“A newspaper endorsement is a useful contribution to the public debate during a campaign,” says Philip Seib, Marquette University’s Neiman Professor of Journalism. “Nobody has to agree with it.”
As the media circus of Inauguration Day approaches, consider the Milwaukee Journal Sentinel’s endorsement odyssey. When it comes to endorsing for president, this curiously unpredictable newspapergets slammed no matter what it tries. Endorsements may not change many votes, but they do spark a powerful, lasting response in people’s hearts and minds.
In 1996, after the Journal Sentinel endorsed -Republican Bob Dole, an irate reader wrote “SHAME”in bright red ink on copies of the newspaper and left them strewn in the Downtown lobby of publisher Journal Communications.
In 2000, after Editorial Page Editor Mike Ruby reportedly overruled the editorial board and decided there would be no endorsement for president, the newspaper’s own staff called the move “wimpy,” “wishy-washy” and a “gutless cop-out.”
In October 2004, newly hired Editorial Page Editor O. -Ricardo Pimentel told the editorial board there would again be no endorsement, and he did it before the board had even talked about the issue, according to newsroom sources. Word has it Democratic candidate John Kerry, who was scheduled to meet with the board on October 15, nearly cancelled because it seemed pointless.
Insiders and outsiders alike mocked the editorial board as irrelevant.
“We should endorse for president or get out of the editorial business,” said one veteran Journal Sentinel reporter.
“It definitely raises a question of why you have an editorial page,” says David Allen, chairman of the University of Wisconsin-Milwaukee’s journalism department. “If you’re not going to editorialize on the most important topic of the day, and if you’re not going to take a stand in the most important presidential election of our lives, what’s the point?”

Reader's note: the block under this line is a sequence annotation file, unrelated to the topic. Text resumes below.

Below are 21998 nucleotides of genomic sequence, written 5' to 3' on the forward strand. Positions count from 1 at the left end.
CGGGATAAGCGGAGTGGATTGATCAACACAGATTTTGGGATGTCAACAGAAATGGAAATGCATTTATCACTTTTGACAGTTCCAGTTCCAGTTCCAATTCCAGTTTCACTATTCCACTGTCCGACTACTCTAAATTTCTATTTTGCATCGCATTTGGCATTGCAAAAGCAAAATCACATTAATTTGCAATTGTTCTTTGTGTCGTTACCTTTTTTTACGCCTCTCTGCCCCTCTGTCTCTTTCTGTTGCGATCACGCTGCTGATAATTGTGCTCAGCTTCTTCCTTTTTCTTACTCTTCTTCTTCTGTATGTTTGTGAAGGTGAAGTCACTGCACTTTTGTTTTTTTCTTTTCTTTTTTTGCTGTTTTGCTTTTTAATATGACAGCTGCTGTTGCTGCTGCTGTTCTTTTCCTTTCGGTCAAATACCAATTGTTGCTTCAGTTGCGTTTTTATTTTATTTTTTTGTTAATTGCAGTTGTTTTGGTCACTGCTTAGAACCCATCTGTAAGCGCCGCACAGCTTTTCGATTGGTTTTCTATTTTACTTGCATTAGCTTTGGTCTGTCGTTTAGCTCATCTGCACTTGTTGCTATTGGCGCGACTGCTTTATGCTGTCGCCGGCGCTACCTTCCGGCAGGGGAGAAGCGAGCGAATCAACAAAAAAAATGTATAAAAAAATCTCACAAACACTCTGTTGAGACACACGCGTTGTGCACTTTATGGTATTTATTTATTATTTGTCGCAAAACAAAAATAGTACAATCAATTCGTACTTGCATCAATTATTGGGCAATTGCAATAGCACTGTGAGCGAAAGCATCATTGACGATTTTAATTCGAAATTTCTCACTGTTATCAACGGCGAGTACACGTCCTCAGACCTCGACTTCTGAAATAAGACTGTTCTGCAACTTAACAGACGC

Pimentel added fuel to rumors about a non-endorsement in an interview with respected industry publication Editor & Publisher. “We didn’t endorse in 2000 and we think we are going to continue that policy this year,” Pimentel said. “We are still talking about what we are going to do.”
Then, two weeks later, the Journal Sentinel unexpectedly endorsed Kerry on a Thursday, defying the standard practice of Sunday endorsements for higher readership. Although Journal Sentinel officials deny it, indications are they initially wanted to avoid losing subscribers opposed to an endorsed candidate, but a non-endorsement for president left an intolerable impression of weakness.
One editorial board -member tells Milwaukee Magazine that among the board’s conservatives and liberals, the consensus for Kerry was surprisingly clear: “It was unanimous.”
Of course, the newspaper was blasted yet again. This time, some readers howled that it was proof positive that the Journal Sentinel has a liberal bias driving its editorials and news coverage.
Racine’s Casey Rouse Sr., in a published October 31 letter, accused the newspaper of hiring only liberals. “I can see the application now: If you don’t have a 90 percent liberal bias, you need not apply,” he sneered.
“Thanks for being consistent in endorsing Democrats,” wrote Waukesha’s Kristopher -Pfeiffer. “If the Journal Sentinel isn’t being paid by the Democratic National Committee, the paper is being ripped off.”
In reality, the Journal -Sentinel has not been consistent at all, as the newspaper’s relatively brief history of presidential nods shows – one Republican, one neutral, one Democrat. Add its endorsements for other state and federal races during presidential election years, and the only consistency is inconsistency.
For instance, in the November 1996 general election, the Journal Sentinel endorsed 19 Republicans and 15 Democrats, and in November 2004, it was 14 Democrats and 10 -Republicans.
That’s a remarkably bipartisan record. “Readers should look at all of our endorsements before they draw conclusions,” says Pimentel.
On the other hand, some readers had a valid beef with Editor Marty Kaiser, who saw the recent endorsements as a chance to “educate” the public on the difference between editorials and news reporting.
“There is a wall of separation between the newsroom and the editorial board. As editor, I enforce that wall. No reporters who cover the news and no other editors who handle news stories participate in the discussions that dictate editorial board decisions,” Kaiser wrote on October 28 and repeated almost word for word on October 31.
David Klika of West Bend wrote back: “No one who reads the Journal Sentinel believes that for even one second.”
Marquette University’s Seib, a media expert who has written opinion pieces for the Journal Sentinel’s editorial section, says there’s a hole in the wall, and Kaiser himself put it there.
You see, Kaiser directs the paper’s news reporting as editor, yet he also editorializes as an official editorial board member.
“That’s a problem because it contradicts the whole notion of having a wall of separation,” says Seib. “When you have the editor going back and forth, it’s only going to heighten any distrust.”